@media only screen and (min-width: 601px) and (max-width: 1024px) {
  p {
    font-size: 1.8rem;
    margin-bottom: 1.5em;

@media only screen and (min-width: 1025px) {
  p {
    font-size: 2rem;
    margin-bottom: 2em;

Browser information:

User Agent is: Mozilla/5.0 (Windows NT 10.0; Win64; x64) AppleWebKit/537.36 (KHTML, like Gecko) Chrome/ Safari/537.36

Challenge: Technical Documentation Page - Build a Technical Documentation Page

Link to the challenge:

It’s worth noting this project is a recreation of a section of the Github Quickstart guide; so for an idea of what I mean: Hello World - GitHub Docs

I don’t know if I quite understand what it is your trying to do :confused:

A great trick to use when working out padding, is to put a border: 1px solid green on your HTML element

Browsers often put default padding onto elements. you can neutralize them.

Before styles:

* {
    border: 1px solid green;
    box-sizing: border-box;
body, figure, p, h1, h2, h3  {
    margin: 0px;
ul {
    margin: 0px;
    list-style: none;
    padding: 0px;

After styles:

Basically, as you can see from the GitHub link (let’s call it my model) as you resize the page the content adjusts accordingly. Make it small enough and the navbar will even adjust (it’s also worth noting that the model’s version has the navbar on the right side of the page, but it’s a requirement of the project to have mine on the left).

The goal I set for myself here was to create a page in the same vein as the original; obviously JS is involved in the actual doc so there’s only so much I can do here but I thought it a good goal. So I’m trying to style my p in a very similar way, while making sure the only thing I take directly from the model are things like the images, font-family and color choices.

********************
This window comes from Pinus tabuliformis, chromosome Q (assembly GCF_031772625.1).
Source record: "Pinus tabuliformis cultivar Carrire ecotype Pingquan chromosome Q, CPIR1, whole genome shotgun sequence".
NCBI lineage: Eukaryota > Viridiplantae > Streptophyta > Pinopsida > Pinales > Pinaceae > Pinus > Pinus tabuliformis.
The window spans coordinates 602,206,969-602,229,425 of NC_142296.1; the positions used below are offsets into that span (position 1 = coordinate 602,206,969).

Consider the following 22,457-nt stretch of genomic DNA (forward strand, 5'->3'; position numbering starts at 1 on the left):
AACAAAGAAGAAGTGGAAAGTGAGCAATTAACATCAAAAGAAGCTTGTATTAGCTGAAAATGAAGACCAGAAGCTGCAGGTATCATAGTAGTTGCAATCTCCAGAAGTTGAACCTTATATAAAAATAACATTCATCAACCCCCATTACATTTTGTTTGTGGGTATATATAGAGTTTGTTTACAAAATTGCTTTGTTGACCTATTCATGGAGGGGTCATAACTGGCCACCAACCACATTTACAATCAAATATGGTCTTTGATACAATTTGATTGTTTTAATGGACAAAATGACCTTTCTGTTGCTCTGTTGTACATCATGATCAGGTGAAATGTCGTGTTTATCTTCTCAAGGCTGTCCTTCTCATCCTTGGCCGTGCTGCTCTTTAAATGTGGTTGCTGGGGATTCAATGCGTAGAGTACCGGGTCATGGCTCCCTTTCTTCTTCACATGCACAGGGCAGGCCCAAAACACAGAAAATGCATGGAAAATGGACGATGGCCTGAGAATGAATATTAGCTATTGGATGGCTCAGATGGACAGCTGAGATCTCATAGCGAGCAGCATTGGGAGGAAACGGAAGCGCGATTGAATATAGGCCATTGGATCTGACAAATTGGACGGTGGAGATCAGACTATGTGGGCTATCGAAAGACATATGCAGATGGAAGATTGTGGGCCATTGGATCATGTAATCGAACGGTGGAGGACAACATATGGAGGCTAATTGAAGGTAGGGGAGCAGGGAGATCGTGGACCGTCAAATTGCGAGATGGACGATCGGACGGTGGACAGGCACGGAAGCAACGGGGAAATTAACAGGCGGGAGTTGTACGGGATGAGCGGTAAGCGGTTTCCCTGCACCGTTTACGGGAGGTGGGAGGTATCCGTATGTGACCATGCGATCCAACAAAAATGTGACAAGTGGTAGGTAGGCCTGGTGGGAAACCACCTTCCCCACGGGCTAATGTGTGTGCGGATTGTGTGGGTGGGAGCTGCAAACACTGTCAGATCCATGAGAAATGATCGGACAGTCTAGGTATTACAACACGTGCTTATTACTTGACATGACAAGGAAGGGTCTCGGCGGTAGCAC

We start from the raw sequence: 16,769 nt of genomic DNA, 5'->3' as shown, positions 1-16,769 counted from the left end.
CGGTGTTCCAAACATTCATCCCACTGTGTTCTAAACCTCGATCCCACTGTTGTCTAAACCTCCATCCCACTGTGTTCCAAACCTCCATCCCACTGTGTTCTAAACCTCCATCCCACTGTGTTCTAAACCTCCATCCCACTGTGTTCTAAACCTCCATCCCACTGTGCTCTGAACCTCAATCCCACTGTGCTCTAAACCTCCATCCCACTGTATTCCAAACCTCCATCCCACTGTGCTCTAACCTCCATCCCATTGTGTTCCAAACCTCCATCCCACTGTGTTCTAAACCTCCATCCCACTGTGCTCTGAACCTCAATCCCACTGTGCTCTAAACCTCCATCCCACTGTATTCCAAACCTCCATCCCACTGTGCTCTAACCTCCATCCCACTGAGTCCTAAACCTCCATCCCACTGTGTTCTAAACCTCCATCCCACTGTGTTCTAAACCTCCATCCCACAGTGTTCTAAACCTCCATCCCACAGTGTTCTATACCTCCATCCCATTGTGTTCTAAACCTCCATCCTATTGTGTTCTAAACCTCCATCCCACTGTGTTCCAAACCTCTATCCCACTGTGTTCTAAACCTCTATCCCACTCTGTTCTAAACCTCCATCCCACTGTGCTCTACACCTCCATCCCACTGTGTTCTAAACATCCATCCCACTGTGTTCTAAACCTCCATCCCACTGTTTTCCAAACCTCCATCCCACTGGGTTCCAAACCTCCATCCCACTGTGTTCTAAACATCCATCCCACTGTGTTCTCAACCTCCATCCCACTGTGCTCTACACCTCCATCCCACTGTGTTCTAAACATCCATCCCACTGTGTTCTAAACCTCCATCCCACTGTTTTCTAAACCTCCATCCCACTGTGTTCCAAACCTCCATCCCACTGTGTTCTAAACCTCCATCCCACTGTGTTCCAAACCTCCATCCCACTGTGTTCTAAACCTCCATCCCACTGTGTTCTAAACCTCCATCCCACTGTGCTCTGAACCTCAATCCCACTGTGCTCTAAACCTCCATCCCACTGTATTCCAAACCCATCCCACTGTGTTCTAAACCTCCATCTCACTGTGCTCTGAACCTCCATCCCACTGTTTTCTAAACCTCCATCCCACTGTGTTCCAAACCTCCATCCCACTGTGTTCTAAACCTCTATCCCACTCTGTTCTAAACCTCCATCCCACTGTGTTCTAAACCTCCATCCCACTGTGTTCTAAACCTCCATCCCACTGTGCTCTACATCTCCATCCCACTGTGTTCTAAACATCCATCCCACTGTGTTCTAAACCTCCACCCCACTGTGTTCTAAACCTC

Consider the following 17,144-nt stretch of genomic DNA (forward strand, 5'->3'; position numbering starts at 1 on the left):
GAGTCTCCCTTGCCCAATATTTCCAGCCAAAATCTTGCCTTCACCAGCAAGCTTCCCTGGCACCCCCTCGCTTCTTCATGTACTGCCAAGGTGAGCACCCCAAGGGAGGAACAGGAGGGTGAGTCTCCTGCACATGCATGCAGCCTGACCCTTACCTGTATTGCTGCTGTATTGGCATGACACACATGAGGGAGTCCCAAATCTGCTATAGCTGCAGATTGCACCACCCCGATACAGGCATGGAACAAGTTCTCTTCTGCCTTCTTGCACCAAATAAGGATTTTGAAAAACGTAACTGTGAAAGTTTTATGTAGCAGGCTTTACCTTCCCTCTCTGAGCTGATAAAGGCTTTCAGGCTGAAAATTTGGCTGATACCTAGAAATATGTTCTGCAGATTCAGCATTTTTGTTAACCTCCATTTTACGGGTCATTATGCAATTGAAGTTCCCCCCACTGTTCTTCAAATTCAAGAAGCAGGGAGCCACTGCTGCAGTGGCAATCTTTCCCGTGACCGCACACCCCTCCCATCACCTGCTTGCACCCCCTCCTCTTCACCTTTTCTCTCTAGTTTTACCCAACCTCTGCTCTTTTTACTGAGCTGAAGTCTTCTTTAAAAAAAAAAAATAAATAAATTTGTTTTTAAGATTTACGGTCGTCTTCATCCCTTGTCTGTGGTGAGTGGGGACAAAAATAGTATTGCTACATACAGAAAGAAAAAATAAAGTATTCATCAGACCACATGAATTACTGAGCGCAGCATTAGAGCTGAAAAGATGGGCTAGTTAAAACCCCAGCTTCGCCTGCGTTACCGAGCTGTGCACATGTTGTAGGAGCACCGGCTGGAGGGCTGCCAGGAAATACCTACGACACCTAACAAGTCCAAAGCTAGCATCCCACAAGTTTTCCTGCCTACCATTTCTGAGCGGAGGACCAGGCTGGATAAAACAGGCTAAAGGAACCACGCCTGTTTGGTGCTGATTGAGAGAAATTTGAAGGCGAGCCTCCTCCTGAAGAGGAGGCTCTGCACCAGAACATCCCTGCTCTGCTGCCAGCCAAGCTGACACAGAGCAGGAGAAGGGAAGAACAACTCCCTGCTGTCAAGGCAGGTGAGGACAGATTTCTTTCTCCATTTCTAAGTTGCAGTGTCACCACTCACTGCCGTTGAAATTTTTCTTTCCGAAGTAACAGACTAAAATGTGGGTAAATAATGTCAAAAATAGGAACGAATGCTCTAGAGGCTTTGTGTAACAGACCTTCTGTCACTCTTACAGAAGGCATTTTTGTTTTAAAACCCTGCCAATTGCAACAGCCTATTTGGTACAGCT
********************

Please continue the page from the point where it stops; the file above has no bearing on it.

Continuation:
I also ramble and struggle to explain myself when frustrated, which I very much was when I first posted. Might still be doing some of that now. I’ll definitely take your border trick idea into account when I code later this afternoon/evening and update when I’m done. Hope I managed to clarify some!

Okay I think I thought of a better way to phrase it. I want to contain everything in main as a more uniform block, similar to the styling from the model, and I’m struggling to do that in a way that doesn’t result in the text being smushed when the window changes size. I thought I had media queries in place to account for that but I think I’m missing something.

For now I’m letting it percolate while I focus on other parts of the project. Neuro spacing effect is real.

I think using another site as inspiration is a great thing to do :smiley:

have you considered using your media quires to change the font size?

smaller screens can ‘smush’ things :confused:
if you use em units for padding and margins you can have the whole page scale down a little with the font.

you can get a sense of what it would look like on mobile using ‘inspect’ tools

Honestly that’s a great shout. After taking the weekend though, I remembered breadth vs. depth and pulled back my goal of trying to imitate it so closely. I could stick with it and figure it out; I’d probably benefit from it.

But I think in this case, when I look at what the project asked for, I’m done. My short term goal is to finish Responsive Web Design by the end of May, can’t hyperfocus on one learning project. Your border trick is what let me work everything out, gunna mark that as our solution.

Thanks for talking things out with me, very helpful. :heart: